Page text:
4. Physicality on Defense - The Dolphins often overwhelmed the Chiefs in Week 3 with pure physicality and the Patriots have the personnel to do the same. Dont’a Hightower and Chandler Jones have had superb starts to their third seasons in the NFL and they’ll have to show that to a national audience on Monday night. The defense has shown that they are not the same old Patriots defense we became accustomed to from 2010-2013, and they must continue to build on the success that they have had against a legitimate NFL offense and probably the best quarterback they’ve seen yet this season.

5. Win: As always, what matters most is getting the win. We’re closing out the first quarter of the season, so the time for experimentation and wondering what the Patriots are good and bad at is coming to a close. This game will tell us a lot about the kind of team the 2014 Pats are, especially after a week where a win felt more like a loss. The entire NFL world will be watching to see if there really are any cracks in the Patriots empire. A convincing win on the road in Kansas City would answer that with a resounding “No”.

New England Patriots Gameplan: Week 3 vs. Oakland Raiders

The Patriots finally have their home opener Sunday against the 0-2 Raiders! While on paper this might look to be a Pats’ blowout, we’ve seen far too many ugly early-season losses to write in a “W” just yet. Let’s remember this is a Patriots team that lost to the Cardinals at home in 2012. The Cardinals wouldn’t win another road game all year. Figure that one out.

The Pats have been saying all the right things this week — what a legend Charles Woodson is, how good Oakland’s pass defense is, that Derek Carr can make every throw. You know the drill.

But who the opponent is doesn’t really matter, it’s all about focusing on the Patriots and improving. The team has shown glimpses on both sides of the ball, but the consistency has been lacking especially on offense. 

Here’s my strategy and points of emphasis that will hopefully get the Pats to 2-1.

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New England Patriots Gameplan: Week 2 at Minnesota Vikings

We’re finally on to Week 2, putting the ugly season-opening loss to Miami behind us! The Minnesota Vikings provide just the right kind of tough challenges the Patriots need to face to prove they’re not the team that laid a major egg on the road in Miami last week.

Here’s our game plan!

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New England Patriots Gameplan: Week 1 at Miami

The New England Patriots open their 2014 season on the road in Miami against the Dolphins, and as all divisional matchups in Week 1 go, this one will be down to the wire.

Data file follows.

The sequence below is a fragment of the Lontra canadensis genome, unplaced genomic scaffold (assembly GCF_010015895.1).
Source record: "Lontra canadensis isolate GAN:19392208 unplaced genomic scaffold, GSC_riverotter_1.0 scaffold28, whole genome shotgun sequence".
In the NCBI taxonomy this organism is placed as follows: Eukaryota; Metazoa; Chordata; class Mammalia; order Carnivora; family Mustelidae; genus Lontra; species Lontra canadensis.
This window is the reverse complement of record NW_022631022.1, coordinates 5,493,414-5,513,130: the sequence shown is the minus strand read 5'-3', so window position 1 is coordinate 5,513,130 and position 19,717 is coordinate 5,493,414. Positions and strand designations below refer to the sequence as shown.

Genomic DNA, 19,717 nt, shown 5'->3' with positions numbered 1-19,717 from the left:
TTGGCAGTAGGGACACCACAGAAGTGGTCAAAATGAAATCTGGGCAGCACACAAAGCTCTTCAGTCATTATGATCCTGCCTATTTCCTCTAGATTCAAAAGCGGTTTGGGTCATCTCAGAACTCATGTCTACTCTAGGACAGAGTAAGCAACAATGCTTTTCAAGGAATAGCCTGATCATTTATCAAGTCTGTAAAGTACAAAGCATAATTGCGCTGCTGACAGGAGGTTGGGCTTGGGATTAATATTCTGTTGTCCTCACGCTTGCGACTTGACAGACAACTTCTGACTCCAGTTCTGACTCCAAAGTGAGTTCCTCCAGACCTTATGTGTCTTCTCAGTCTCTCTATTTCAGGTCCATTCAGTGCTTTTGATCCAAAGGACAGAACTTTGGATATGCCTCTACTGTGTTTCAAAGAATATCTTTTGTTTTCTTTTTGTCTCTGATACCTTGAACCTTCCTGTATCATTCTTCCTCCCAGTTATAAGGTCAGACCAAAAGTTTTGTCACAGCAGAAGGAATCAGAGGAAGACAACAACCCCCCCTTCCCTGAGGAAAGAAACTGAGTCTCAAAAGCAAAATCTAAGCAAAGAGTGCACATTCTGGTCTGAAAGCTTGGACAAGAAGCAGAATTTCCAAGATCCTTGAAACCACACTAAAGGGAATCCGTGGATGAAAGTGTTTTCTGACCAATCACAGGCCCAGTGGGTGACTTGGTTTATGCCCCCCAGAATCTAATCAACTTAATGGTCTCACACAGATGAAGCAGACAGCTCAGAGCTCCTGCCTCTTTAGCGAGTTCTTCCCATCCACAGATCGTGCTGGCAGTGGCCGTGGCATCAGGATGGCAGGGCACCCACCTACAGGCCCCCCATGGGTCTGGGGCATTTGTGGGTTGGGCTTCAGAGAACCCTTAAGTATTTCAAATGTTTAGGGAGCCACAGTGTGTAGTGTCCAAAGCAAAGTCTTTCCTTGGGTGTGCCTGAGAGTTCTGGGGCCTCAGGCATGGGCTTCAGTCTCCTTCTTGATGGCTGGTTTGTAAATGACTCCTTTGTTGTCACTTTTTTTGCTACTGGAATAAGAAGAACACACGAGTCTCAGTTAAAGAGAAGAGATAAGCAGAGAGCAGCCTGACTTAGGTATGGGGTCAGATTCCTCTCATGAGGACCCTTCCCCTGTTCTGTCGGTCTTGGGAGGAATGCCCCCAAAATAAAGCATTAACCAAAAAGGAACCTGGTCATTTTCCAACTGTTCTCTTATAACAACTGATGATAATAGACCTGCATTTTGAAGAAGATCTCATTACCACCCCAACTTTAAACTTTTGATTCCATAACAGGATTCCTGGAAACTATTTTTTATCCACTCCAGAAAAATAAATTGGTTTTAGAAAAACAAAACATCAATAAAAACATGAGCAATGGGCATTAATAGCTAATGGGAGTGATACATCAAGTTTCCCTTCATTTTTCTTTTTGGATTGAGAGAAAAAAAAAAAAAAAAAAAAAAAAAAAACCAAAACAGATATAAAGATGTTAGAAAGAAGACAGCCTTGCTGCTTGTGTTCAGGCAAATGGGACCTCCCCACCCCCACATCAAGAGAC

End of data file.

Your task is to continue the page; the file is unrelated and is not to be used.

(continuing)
Season openers are always filled with mistakes, turnovers and general sloppiness. Teams don’t know exactly what to expect, they haven’t been tackling much, and with gameplans that have been in incubation since April, there are always some surprises.

Offensive Strategy: Picking a method of attack is even tougher this season because the Patriots have a great “inventory” (as Brady puts it) of offensive firepower… at least here in Week 1 it looks that way. 

I’m going with what I think will be the bread-and-butter of 2014, 11 personnel as the primary package. Edelman is a constant but the surprise could be a combination of using both LaFell and Dobson on the outside, with Vereen in the backfield. Hooman should be the primary tight end until the red zone, when Gronk (assuming he plays) enters the game.

The key — attacking their undersized corners with the Pats’ big weapons, including Wright. Their linebackers are fast and need to be worn down using the third tackle-as-tight end package.

I’m not worried about pushing the pace of the offense at this point in the season, though I’m sure they’ll hurry up at select moments. But it’s more about execution, especially being on the road and in physically-demanding conditions. 

Defensive Strategy: Expecting a hybrid 34/43 with Wilfork/Vellano in the middle and Ninkovich/Chandler on the edges. Collins/Hightower are the OLBs and should be tasked with Charles Clay, Collins especially. With Mayo in the middle he’ll have an eye on Tannehill.

Man-to-man defense is the easiest coverage to run when there might be some unexpected wrinkles from the Dolphins offense, so let’s put Revis on Wallace, Dennard on Hartline and Arrington on Gibson. Though they’ll rotate, I’d bet Harmon plays more snaps than Chung.

Miami will definitely push the pace so it will be important to keep substitutions to a minimum. Easing Siliga/Easley will be an important rotation on the DL, as will Buchanan/Moore at DE.

Rotating players to stay fresh in the heat might be challenging.

If Revis can neutralize Wallace, the Pats have a numbers advantage against Hartline, Gibson and Clay. That’s what Revis Island brings to the party.